I know. It really makes one think a bit. Kind of lowering to be viewed as a servant instead of a master, huh? There lies the difference between dogs and cats. It says a lot about pet owners too, huh? We won't go there. 

Back to sleeping arrangements.  D and I have learned to share our queen-sized bed with as many felines that can fit around, on top, in between, and next to us. On any given early morning, we have as few as one or two cats or as many as seven sleeping with us. We count our blessings that not all of them demand time with us while sleeping at the same time. We have tried to provide as many sleeping sites as possible, but sometimes, cats will do what they want in spite of our endeavors. (They were worshipped as gods, remember?) 
 Sometimes a padded chair will work. 

 Cozy afghans on a couch work wonders for sleep.
High places invoke the feeling of safety for slumbering.
A sheepskin and afghan lined basket can work. 
Some cats prefer privacy...
Others don't mind sharing an empty box.
And others prefer cuddling with your favorite quilt!

Sunday, January 16, 2011

Window Shopping

I'm sitting here today, tired and sore from cleaning closets yesterday. I have one more to clean  and organize (mine!) but I ran out of steam last night after we got the last one organized to hold my husband's camping and field equipment. All that climbing up and down the step ladder, hauling boxes here and there, and decision-making! Do you realize I probably spent more energy on decision-making than I did climbing the stepladder umpteen gazillion times? It can be difficult to decide what to throw away, what to keep, and what to give to the local charity thrift store.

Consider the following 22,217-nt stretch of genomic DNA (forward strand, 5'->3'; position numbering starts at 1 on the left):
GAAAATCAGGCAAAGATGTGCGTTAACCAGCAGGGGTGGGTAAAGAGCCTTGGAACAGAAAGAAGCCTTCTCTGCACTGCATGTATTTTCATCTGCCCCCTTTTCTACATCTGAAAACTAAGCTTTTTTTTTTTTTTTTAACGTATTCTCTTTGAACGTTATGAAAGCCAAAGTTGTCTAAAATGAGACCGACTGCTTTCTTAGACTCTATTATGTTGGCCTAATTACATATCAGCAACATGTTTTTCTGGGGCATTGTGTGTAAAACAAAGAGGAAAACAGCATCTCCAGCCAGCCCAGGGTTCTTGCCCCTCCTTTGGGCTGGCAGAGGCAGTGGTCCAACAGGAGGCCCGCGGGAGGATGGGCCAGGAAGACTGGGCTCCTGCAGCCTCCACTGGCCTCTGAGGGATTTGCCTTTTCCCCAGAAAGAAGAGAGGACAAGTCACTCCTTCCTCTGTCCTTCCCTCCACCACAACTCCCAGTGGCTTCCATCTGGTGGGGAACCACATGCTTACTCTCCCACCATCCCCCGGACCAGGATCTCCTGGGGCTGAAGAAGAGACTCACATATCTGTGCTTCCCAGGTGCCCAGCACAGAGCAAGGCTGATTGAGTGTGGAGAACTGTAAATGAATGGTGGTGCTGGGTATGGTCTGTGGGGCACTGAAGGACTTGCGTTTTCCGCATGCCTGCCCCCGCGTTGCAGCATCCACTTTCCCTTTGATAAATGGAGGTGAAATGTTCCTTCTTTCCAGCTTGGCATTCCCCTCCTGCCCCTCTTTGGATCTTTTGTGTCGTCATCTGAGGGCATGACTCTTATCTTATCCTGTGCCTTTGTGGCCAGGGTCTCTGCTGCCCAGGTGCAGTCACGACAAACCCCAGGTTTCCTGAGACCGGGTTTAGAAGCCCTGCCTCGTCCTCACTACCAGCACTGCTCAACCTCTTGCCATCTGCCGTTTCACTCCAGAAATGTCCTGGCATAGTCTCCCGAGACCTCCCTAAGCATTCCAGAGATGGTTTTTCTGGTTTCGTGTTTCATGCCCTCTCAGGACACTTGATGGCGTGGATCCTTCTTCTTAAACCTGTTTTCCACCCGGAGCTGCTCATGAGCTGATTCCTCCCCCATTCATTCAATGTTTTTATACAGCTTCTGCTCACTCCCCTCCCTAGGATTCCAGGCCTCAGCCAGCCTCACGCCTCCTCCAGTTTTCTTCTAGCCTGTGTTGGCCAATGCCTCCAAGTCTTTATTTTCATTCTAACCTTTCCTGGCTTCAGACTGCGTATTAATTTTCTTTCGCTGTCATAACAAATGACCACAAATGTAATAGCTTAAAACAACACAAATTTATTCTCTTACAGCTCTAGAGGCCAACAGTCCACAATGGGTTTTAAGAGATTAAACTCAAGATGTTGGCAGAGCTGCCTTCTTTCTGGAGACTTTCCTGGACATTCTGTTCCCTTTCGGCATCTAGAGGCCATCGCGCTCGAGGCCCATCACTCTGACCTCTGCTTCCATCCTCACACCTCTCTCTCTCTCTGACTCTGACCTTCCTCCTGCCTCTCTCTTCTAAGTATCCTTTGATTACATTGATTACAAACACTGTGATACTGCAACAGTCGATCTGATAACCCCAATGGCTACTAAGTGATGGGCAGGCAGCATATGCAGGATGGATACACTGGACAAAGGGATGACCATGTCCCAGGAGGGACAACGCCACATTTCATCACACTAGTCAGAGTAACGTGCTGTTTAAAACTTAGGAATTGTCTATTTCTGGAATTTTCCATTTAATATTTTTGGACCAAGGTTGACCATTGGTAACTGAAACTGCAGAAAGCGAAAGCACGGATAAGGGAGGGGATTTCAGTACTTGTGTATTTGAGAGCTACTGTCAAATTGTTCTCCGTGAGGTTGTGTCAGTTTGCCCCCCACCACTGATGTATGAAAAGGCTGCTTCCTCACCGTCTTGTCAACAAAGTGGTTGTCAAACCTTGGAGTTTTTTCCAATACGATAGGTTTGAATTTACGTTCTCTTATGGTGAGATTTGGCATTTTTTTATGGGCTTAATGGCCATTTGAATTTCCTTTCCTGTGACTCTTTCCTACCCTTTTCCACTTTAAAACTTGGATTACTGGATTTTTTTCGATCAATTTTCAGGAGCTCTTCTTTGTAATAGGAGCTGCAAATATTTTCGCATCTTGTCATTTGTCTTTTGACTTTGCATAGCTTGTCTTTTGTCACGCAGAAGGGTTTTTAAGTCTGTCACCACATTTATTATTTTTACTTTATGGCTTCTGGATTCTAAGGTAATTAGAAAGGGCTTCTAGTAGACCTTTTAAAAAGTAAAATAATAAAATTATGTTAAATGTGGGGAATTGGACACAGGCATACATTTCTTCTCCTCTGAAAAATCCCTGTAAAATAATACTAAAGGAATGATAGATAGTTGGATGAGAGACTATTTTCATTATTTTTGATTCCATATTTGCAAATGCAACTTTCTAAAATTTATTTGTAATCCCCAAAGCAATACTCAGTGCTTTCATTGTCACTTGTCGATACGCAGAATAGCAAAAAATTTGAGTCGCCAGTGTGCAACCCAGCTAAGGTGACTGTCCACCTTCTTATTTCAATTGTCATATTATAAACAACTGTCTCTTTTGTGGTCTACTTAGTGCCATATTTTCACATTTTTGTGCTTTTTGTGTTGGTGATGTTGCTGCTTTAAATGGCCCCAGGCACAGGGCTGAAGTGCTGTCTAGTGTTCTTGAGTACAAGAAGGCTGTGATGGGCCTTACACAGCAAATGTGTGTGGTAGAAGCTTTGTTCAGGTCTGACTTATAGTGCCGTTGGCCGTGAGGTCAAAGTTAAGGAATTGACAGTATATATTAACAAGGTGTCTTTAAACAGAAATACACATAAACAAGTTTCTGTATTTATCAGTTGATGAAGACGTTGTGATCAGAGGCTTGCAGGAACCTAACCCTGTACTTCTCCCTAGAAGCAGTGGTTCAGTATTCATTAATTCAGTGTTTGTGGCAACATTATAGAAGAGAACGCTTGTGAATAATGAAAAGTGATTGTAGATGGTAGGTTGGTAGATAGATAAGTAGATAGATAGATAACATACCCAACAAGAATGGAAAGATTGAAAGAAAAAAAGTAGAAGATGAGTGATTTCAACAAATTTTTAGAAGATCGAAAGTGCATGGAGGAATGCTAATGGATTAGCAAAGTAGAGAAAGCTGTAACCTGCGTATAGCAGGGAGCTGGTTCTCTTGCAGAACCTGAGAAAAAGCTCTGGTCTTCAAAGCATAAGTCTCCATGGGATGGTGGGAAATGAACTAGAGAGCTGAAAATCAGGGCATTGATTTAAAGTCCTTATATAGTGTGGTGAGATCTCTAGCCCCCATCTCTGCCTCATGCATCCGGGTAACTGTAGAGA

"Really, you NEED to keep those papers of wanna-be poetry from when you were in high school? Let alone those papers and notebooks from Professor's L's sociology class(es) back in 1999 and 2000???? And while we are at it--why did you hang onto every 3.5x5 inch floppy disk?? It's not like you can USE them now, huh? Ok you can keep that first ever email you received from your son when he was summering with his father. But the rest of this HAS to go!"

So I decided to concentrate on regular know the regular chores: laundry, dishes, meal planning, cat boxes, claw-clipping, answering student emails, and the like. 

But what I'm really doing is window shopping on Etsy.  In between the laundry cycles. I haven't started on my dishes yet and I won't do cat boxes until D comes back with bags of cat litter and boxes of baking I'm window shopping. And dreaming a little. The kind of daydreams that include winning a huge lottery where working at my paid job would be a choice--not a necessity. 
So here are some of my favorite finds on Etsy today. This is subject to change with the availability of the product, what I absolutely need versus what I want, and how much I'm willing to sacrifice to get it.